BOULDER, Colo. — It’s a 15-mile trek through rugged terrain for scientists to hike to the summit of the Makushin Volcano, in Alaska’s Aleutian Islands. It’s a stratovolcano capable of the most violent type of eruptions and it’s listed as the 9th most volatile volcano in the country in the latest Volcano Threat Assessment by the United States Geological Survey (USGS).
It's labeled a very high threat partially because of its proximity to the town of Unalasksa and the port of Dutch Harbor. There is also a highly used air traffic route above it, and it is among the most active volcanoes in America.
When Makushin recently started to bubble with activity, scientists wisely decided to send a drone to take measurements. They called an avionics company that has experience with sending unmanned aircraft into volcanos, Black Swift Technologies in Boulder.
“We really enjoy doing these things in extreme environments," said Jack Elston, CEO at Black Swift. "I think it really pushes the edge of the technology.”
He said the fixed-wing drone his company built for this mission had to overcome numerous engineering challenges.
For example, the USGS scientists wanted to fly their sensors right into the volcano’s caldera plume.
“The ash that comes out of these volcanoes is very harmful to things like motors," said Elston. "You can imagine these very sharp particles getting inside the vehicle. It will cause a lot of erosion very quickly, especially with the moving parts."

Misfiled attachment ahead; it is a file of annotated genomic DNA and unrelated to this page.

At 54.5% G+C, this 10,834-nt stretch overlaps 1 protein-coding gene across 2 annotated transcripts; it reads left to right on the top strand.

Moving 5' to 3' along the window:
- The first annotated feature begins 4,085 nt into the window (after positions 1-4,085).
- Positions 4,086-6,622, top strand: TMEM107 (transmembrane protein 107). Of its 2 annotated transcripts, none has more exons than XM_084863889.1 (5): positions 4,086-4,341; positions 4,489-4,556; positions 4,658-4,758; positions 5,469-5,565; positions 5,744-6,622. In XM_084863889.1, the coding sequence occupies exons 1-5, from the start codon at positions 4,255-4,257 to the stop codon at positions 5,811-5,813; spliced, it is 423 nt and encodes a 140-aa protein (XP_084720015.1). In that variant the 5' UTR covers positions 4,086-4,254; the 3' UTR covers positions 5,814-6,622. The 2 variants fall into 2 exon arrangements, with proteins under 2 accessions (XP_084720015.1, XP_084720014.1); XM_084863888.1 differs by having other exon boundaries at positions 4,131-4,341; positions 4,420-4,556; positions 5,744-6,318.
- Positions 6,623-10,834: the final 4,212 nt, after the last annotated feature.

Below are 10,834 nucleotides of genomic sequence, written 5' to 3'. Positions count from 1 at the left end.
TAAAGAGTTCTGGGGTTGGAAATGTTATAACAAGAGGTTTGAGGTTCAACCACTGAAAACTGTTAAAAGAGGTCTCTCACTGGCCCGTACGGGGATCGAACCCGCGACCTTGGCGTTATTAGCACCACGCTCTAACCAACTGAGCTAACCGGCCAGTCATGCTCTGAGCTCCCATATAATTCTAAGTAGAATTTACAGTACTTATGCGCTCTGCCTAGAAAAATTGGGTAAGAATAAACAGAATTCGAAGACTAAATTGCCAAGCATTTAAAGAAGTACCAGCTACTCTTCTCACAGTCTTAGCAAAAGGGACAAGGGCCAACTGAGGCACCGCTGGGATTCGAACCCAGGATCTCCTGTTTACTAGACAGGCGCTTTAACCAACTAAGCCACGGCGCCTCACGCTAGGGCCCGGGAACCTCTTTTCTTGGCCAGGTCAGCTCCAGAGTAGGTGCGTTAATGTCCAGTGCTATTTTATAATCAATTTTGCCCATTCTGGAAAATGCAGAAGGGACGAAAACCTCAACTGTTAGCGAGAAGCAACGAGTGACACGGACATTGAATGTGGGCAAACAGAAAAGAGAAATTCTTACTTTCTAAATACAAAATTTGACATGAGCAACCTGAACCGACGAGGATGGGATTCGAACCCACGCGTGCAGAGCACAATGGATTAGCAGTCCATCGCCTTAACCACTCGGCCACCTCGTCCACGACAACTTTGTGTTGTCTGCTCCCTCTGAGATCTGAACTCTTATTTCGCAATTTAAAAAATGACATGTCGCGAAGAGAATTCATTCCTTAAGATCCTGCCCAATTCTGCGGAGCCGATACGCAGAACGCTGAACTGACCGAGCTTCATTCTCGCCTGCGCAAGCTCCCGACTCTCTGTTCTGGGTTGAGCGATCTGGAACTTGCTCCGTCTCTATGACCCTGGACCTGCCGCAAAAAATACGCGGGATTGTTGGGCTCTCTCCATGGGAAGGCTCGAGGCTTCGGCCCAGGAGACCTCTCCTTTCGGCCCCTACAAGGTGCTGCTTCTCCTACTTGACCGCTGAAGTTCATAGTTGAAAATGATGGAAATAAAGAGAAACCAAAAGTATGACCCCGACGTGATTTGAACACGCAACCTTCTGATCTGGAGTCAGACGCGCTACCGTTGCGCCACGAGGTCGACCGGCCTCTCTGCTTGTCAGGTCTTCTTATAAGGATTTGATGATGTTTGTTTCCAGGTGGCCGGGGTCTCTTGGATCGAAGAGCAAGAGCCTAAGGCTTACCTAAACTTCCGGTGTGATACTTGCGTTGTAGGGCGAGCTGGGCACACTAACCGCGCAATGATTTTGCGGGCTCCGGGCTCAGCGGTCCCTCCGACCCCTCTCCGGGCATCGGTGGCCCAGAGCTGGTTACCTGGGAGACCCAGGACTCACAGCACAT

They also had to design the drone to be able to carry the weight of five scientific sensors, a visible and an infrared camera, and two communication transmitters.
Makushin rises nearly 7,000 feet straight out of the ocean. High winds brew constantly at the summit, and that’s where the aircraft's design was truly tested.
“We came over a ridge, and all of a sudden we were seeing 16,000 feet per second downdrafts," said Elston. "And that’s like something even a Cessna can’t get out of.”
He said on another flight, the drone encountered 50kt headwinds that actually made the aircraft travel backwards.
They were able to successfully make two of the four passes at the volcano's summit vents. They were even able to make a high resolution 3-D map.
"They have the topography of the volcano now with great detail, and later on they can go back and see if its changed -- grown or swelled even slightly," said Elston.
This volcano research mission will also be noted as the first scientific study that allowed a drone to fly beyond the visible line of sight (BVLOS).
Normally Elston would only be allowed to fly his drone as far as he could see it, but because of the remote nature of this mission, he got special approval from the Federal Aviation Administration (FAA) to fly his drone using video and sensors alone.
“So it wasn’t just a demonstration. We can go do this BVLOS stuff and come back safely," he said. "We actually went out and gathered data and showed that this mission can be accomplished.”
Next, Black Swift may be going from volcano calderas to the eye of hurricanes. They are working with NOAA to “tube-drop” drones out of Hurricane Hunter airplanes next summer.
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